Is too much caffeine bad for you?

March 23, 2022 | by Denise Valero, M.D.
Categories: Healthy Driven Life

It’s rare to find someone who doesn’t rely on a cup of caffeinated coffee to help them wake up in the morning.

It’s also not unusual to have a second or third cup throughout the day, while you’re working or when meeting a friend for a break.

The caffeine is a natural drug that promotes alertness. It typically takes about 30 minutes to affect someone’s state of mind, but it takes 6 to 10 hours to fully eliminate the caffeine from your body.

How much is too much caffeine?

The Food and Drug Administration (FDA) says adults can safely consume 400 milligrams of caffeine each day — about the amount in 4 or 5 cups of coffee.

Of course, caffeine affects people differently. For some it takes several cups to perk up. For others, one cup of coffee and they’re jolted into action for hours.

Regardless of personal sensitivity, the Academy of Nutrition and Dietetics recommends limiting caffeine intake in children and avoiding it altogether for kids age 5 and younger. Kids can have trouble sleeping, anxiety, and higher blood pressure and heart rate when they consume too much caffeine.

In general, pregnant women and those trying to conceive should avoid caffeine, since all the effects of caffeine during pregnancy are not known.

It helps to be aware of how much caffeine your favorite beverage contains. The Academy lists the caffeine content of several common beverages:

  • Energy drinks: 8 fl oz: 47-163 mg
  • Coffee: 8 fl oz: 96
  • Espresso: 1 fl oz: 64
  • Black tea: 1 cup: 48
  • Cola: 12 fl oz: 33
  • Candy, semi-sweet chocolate: 1 oz: 18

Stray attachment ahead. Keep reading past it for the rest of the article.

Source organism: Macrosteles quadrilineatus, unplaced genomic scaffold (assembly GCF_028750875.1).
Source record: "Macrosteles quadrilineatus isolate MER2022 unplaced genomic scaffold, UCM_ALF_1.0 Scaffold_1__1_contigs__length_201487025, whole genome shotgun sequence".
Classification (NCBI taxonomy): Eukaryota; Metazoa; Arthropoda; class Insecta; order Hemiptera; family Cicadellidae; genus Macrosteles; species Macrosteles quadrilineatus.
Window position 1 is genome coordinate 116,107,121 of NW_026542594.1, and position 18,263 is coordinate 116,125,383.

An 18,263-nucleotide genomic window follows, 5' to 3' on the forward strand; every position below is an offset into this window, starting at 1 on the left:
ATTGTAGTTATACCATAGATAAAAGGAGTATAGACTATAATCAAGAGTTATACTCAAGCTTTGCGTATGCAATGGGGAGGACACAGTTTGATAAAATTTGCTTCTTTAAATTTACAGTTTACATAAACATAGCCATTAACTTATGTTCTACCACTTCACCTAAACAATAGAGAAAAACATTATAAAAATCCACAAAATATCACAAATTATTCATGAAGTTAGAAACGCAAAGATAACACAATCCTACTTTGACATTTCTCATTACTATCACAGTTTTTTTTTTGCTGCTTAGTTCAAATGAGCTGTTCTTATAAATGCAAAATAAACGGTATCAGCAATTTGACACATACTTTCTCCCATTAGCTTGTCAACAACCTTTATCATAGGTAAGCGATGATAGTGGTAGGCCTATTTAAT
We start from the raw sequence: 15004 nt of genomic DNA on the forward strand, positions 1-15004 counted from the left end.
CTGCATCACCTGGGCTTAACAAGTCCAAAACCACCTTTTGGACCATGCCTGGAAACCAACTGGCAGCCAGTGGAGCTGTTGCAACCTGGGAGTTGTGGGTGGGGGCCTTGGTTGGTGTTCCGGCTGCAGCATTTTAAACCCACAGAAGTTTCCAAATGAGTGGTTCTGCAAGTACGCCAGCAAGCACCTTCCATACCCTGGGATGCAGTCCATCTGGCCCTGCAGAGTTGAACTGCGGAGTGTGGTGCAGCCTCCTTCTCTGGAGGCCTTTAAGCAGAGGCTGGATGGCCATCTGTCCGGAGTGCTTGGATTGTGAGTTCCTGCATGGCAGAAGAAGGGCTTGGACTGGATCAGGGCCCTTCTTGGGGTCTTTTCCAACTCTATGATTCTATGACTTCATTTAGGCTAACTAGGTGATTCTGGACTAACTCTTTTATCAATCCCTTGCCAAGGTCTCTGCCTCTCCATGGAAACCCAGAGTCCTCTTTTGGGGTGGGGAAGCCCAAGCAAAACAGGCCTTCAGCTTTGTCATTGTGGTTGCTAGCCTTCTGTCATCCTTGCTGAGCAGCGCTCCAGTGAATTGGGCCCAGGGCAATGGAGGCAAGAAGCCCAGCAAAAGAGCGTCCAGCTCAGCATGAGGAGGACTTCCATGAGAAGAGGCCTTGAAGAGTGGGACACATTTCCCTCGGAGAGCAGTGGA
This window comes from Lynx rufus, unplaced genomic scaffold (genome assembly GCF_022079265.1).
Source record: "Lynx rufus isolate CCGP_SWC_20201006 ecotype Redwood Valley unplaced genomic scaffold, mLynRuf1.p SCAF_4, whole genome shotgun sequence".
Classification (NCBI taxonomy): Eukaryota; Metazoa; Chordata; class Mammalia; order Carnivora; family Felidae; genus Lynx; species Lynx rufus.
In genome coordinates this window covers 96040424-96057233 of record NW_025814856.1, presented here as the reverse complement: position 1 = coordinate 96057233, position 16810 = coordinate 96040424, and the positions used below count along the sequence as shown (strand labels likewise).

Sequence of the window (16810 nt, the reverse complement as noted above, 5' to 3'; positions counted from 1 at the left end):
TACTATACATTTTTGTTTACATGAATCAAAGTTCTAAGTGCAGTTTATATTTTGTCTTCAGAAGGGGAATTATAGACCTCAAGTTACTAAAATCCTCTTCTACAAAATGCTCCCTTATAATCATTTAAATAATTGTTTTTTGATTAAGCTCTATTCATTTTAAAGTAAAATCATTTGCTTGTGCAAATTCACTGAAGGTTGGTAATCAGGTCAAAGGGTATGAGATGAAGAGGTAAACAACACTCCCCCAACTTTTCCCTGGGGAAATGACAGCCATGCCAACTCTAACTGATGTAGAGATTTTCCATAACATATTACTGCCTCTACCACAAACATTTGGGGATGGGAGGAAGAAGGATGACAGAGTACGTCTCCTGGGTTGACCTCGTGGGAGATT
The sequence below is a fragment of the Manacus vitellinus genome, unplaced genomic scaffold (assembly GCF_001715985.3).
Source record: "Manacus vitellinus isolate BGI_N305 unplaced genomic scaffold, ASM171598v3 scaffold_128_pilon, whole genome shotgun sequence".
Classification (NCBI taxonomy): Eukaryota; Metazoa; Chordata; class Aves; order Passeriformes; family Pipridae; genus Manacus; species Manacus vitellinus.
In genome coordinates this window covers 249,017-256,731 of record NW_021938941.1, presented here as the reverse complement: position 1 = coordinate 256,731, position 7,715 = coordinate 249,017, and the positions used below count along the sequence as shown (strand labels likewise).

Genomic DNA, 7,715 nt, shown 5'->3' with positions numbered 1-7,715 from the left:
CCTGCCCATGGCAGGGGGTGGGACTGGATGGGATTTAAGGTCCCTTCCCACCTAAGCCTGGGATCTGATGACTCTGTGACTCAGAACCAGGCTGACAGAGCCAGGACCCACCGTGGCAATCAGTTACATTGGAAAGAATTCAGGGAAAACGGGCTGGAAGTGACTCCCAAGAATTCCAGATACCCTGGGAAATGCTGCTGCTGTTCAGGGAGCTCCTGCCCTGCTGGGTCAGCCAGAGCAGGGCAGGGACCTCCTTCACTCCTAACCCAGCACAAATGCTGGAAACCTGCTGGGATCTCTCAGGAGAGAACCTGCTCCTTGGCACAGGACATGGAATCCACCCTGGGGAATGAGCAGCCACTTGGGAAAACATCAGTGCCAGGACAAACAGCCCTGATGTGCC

• Hot chocolate: 8 fl oz: 8

Many packaged foods and beverages include the amount of caffeine per serving on the nutrition label.

While you aren’t likely to experience a toxic level of caffeine from too much coffee, the FDA estimates toxic effects, like seizures, can occur with “rapid consumption” of around 1,200 milligrams of caffeine, or 0.15 tablespoons of pure caffeine.

Drinking too much caffeine can also lead to side effects such as:

  • Insomnia
  • Jitters
  • Anxiousness
  • Fast heart rate
  • Upset stomach
  • Nausea
  • Headache
  • A feeling of unhappiness (dysphoria)

Interestingly, choosing coffee as your caffeine delivery method may have some health benefits.

While it’s not clear exactly how, there’s an extensive body of research linking coffee consumption to a reduced risk for heart-related problems, including heart failure, stroke and coronary artery disease.

Studies also show that drinking coffee may reduce the risk of several other ailments, such as certain cancers, Parkinson’s disease, type 2 diabetes and liver disease.

So go ahead and enjoy your morning coffee (and afternoon coffee break). Just don’t overdo it.

Dr. Denise Valero is an internal medicine physician with Edward Medical Group. View her profile and schedule an appointment online.

We were there for that and we’re here for everything else. At Edward-Elmhurst Medical Group, with providers in 30 specialties from pediatrics to orthopedics to internal medicine, we believe that better relationships lead to better care. Here, it’s personal. Because we take the time to get to know you. Find the perfect doctor.

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